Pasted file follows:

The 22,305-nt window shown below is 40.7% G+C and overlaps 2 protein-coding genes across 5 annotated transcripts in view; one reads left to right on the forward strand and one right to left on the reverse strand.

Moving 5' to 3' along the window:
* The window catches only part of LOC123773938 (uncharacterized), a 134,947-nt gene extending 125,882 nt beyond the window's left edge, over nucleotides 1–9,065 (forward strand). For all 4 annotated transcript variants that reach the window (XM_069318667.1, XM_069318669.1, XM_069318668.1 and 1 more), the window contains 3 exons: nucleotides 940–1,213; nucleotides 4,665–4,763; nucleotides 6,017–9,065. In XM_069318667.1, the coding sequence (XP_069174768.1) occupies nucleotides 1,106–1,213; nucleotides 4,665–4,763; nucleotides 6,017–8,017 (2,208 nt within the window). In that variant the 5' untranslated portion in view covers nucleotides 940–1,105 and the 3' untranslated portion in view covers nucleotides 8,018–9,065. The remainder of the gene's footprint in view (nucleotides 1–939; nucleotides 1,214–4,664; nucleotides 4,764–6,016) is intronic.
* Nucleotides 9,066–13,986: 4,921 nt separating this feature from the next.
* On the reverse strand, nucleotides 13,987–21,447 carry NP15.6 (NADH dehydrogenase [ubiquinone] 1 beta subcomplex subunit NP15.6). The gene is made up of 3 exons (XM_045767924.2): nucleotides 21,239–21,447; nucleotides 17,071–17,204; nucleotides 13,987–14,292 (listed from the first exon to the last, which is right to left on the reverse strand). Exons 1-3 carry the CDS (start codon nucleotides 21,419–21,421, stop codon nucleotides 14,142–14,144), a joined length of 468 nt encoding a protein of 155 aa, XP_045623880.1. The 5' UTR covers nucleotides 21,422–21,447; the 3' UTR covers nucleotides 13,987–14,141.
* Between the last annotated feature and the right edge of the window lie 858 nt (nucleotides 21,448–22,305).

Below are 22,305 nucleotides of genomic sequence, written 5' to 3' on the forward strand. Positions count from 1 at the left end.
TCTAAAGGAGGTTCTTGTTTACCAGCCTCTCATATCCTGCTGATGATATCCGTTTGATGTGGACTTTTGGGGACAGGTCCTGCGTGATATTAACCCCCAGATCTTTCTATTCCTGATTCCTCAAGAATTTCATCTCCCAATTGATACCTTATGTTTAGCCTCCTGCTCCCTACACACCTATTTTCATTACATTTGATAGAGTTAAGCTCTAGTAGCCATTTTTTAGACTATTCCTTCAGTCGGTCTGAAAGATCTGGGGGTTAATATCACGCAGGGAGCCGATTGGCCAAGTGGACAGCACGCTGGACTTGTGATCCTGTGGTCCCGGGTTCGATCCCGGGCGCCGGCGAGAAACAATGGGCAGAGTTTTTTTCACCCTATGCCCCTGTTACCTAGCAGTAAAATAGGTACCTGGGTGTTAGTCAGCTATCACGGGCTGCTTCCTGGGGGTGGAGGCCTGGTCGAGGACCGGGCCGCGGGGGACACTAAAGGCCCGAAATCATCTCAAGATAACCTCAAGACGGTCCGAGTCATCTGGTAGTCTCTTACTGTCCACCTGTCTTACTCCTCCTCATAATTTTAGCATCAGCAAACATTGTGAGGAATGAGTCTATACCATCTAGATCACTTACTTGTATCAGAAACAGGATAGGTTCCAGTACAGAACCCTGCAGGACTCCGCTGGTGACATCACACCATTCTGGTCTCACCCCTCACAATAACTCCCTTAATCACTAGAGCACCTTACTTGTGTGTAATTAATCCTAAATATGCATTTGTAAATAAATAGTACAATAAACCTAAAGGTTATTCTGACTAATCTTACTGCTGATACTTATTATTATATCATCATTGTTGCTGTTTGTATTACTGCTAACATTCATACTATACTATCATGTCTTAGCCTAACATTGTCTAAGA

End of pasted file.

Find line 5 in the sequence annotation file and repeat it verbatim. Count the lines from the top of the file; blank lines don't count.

* On the reverse strand, nucleotides 13,987–21,447 carry NP15.6 (NADH dehydrogenase [ubiquinone] 1 beta subcomplex subunit NP15.6). The gene is made up of 3 exons (XM_045767924.2): nucleotides 21,239–21,447; nucleotides 17,071–17,204; nucleotides 13,987–14,292 (listed from the first exon to the last, which is right to left on the reverse strand). Exons 1-3 carry the CDS (start codon nucleotides 21,419–21,421, stop codon nucleotides 14,142–14,144), a joined length of 468 nt encoding a protein of 155 aa, XP_045623880.1. The 5' UTR covers nucleotides 21,422–21,447; the 3' UTR covers nucleotides 13,987–14,141.